Sexually Transmissible Infections in Clinical Practice

26. A Woman with Pruritus Vulvae (2)

Alexander McMillan1, 2  

(1)

Department of Genitourinary Medicine, NHS Lothian, Edinburgh Royal Infirmary, Edinburgh, Uk

(2)

University of Edinburgh, Edinburgh, Uk

Alexander McMillanFormerly, Consultant Physician, part-time Senior Lecturer

Email: a.amcmm@btinternet.com

Abstract

Margaret (Case 11 and 24) returns to the Sexual Health clinic 6 years later with a 4 week history of vulval itch. Although she has had no recurrences of candidiasis for 3 years, she thought that candidiasis was the most likely cause of her symptoms and she self-medicated with oral fluconazole and topical clotrimazole, obtained over the counter from a pharmacy. Her symptoms, however, remain unchanged and she consults you for advice. When you examine her, the findings are similar to those described previously, but you decide to send a specimen of vaginal discharge to the laboratory to confirm the diagnosis.

Margaret (Case 11 and 24) returns to the Sexual Health clinic 6 years later with a 4 week history of vulval itch. Although she has had no recurrences of candidiasis for 3 years, she thought that candidiasis was the most likely cause of her symptoms and she self-medicated with oral fluconazole and topical clotrimazole, obtained over the counter from a pharmacy. Her symptoms, however, remain unchanged and she consults you for advice. When you examine her, the findings are similar to those described previously, but you decide to send a specimen of vaginal discharge to the laboratory to confirm the diagnosis.

A Gram-stained smear shows many blastospores but no hyphae (Fig. 26.1).

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Figure 26.1.

Blastospores adherent to epithelial cells.

26.1 What Is the Most Likely Diagnosis, and What Is Your Immediate Management?

The finding of blastospores without hyphae suggests infection with C. glabrata. The clinical response of C. glabrata, the second most common isolate from women with recurrent vulvovaginal candidiasis, to topical or oral antifungal agents may be unsatisfactory. The minimum inhibitory concentrations (MICs) of the available azoles are generally higher for C. glabrata than for C albicans, and in many cases, there is frank resistance to fluconazole. Itraconazole has moderate activity against C. glabrata, but the MIC for the isolate does not always predict therapeutic success. In the treatment of vulvovaginal candidiasis caused by C glabrata itraconazole in an oral dosage of 200 mg twice daily for 7 days is the treatment of choice. If oral fluconazole or miconazole are used, prolonged courses are usually necessary; shorter courses or single-dose therapy should be avoided.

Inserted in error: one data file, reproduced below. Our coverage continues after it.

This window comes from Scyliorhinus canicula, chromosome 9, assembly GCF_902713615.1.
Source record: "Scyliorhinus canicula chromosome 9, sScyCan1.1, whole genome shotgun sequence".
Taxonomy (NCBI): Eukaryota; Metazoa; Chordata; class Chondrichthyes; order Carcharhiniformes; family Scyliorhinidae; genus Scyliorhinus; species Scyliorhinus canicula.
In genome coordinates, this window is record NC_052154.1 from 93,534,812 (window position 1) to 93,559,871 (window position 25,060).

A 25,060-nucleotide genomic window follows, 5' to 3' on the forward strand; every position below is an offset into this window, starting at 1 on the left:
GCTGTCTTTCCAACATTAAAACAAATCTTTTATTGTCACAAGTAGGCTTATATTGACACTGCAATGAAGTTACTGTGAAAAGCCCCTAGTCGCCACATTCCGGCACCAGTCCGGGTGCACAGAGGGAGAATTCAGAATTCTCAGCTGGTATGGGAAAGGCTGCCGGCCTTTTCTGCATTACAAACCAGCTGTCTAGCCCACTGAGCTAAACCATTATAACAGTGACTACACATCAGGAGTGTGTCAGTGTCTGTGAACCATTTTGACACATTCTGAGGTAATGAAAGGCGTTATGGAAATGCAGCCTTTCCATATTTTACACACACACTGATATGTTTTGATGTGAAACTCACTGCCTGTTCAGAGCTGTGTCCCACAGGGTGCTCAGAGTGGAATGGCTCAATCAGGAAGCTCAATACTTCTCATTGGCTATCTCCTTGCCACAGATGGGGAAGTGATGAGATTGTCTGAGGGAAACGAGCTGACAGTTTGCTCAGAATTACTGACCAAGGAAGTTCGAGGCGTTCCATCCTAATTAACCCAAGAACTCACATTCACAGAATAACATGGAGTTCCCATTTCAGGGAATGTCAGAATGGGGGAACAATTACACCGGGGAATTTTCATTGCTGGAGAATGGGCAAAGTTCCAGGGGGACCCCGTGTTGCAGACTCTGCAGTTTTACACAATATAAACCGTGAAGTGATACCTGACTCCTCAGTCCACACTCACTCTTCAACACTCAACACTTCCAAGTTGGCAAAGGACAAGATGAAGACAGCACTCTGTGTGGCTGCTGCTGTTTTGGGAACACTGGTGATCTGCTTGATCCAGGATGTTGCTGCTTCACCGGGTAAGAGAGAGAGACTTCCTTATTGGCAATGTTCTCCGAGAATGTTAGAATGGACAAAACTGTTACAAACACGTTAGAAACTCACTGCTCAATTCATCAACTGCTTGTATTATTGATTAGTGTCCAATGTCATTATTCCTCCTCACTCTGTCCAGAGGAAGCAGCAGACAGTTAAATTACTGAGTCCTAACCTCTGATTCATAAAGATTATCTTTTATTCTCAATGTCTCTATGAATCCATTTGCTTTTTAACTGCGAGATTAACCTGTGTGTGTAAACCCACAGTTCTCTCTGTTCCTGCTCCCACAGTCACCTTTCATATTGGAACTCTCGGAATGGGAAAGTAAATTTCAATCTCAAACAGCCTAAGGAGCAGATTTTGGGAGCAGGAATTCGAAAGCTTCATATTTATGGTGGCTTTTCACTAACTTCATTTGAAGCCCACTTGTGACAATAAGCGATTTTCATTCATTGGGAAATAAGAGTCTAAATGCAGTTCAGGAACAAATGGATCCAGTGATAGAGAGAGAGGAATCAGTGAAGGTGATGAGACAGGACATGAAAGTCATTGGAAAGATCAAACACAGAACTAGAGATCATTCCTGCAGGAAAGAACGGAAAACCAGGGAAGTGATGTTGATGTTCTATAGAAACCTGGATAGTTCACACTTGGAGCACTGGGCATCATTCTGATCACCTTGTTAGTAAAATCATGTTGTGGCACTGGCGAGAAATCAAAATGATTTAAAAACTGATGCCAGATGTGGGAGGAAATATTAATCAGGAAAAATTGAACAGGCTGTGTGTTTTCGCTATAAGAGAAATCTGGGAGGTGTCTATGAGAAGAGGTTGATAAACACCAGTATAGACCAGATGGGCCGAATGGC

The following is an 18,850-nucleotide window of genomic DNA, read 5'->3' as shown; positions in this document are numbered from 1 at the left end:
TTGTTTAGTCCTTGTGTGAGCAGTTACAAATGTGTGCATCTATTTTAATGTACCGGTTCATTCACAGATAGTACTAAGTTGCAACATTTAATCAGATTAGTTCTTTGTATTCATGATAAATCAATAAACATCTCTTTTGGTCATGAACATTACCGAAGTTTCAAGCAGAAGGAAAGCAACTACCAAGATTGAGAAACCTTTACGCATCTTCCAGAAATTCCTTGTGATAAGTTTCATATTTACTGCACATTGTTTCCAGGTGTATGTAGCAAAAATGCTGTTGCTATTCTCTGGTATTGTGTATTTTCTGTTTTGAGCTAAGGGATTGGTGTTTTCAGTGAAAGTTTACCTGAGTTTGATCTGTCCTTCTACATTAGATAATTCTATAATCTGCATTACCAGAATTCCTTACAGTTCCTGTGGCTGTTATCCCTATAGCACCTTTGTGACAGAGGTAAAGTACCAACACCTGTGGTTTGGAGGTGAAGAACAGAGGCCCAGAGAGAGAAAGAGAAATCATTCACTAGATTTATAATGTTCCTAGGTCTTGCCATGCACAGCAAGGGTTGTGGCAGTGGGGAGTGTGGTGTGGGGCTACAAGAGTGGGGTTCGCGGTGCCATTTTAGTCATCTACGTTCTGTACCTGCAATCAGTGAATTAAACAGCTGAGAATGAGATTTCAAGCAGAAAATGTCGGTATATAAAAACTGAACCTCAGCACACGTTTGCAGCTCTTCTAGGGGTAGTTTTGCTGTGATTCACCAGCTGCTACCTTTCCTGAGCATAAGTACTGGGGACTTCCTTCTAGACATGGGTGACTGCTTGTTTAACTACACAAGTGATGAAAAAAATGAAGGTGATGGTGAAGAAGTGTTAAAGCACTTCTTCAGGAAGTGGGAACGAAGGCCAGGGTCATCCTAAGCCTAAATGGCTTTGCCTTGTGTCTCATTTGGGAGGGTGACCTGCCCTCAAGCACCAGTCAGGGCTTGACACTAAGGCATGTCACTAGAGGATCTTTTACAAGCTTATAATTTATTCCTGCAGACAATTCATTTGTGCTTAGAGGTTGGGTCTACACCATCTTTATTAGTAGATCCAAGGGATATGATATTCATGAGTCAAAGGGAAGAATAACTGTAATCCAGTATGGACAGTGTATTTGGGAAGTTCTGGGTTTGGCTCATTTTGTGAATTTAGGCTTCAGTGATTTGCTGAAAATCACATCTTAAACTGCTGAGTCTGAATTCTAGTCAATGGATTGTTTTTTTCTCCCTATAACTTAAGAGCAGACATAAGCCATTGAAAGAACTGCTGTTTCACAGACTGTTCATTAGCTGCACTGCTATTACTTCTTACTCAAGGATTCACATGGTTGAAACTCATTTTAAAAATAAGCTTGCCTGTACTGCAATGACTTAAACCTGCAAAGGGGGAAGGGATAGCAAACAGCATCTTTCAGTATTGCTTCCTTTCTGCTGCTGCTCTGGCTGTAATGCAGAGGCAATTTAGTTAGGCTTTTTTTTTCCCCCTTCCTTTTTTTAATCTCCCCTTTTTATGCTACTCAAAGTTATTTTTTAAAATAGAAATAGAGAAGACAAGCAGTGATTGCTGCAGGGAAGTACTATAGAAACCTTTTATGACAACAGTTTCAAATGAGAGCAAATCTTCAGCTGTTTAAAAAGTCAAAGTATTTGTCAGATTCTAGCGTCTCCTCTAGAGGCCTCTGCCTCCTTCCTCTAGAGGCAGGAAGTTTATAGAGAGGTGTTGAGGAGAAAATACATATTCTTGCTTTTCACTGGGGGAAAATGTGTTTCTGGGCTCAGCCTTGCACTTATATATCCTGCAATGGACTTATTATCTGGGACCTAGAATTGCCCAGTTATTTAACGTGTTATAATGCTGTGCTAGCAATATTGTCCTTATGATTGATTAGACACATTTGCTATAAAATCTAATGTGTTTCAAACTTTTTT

The mycology laboratory confirms that the infecting species is Candida glabrata. If itraconazole treatment fails to achieve cure, what other treatments might you consider?

When azole treatment of recurrent vulvovaginitis caused by C. glabrata has failed, boric acid (in a capsule containing 600 mg) inserted into the vagina once daily for 14 days has resulted in mycological cure rates of about 75%. If this treatment is successful, maintenance therapy in the form of nystatin pessaries, inserted into the vagina nightly, should be instituted. Maintenance therapy with boric acid (600 mg twice weekly) has also been used with some success. Prolonged absorption of boric acid, however, may cause systemic toxic effects such as anorexia, weight loss, skin rashes, and anemia, and its use should be confined to specialists. The safety of boric acid in pregnancy is uncertain, and it is recommended that its use should be discontinued 1–2 weeks before conception.

Amphotericin B 50 mg suppositories, one inserted into the vagina nightly for 14 nights has resulted in cure of about 70% of patients treated for vulvovaginal infection with non-albicans candidal infection. The treatment has been well tolerated.

Intra-vaginal flucytosine cream (17%) instilled nightly for 14 nights has also been used in the treatment of azole-resistant candidal infections, but this drug is not readily available, and experience in is use is very limited. There is also concern that drug resistance may rapidly develop.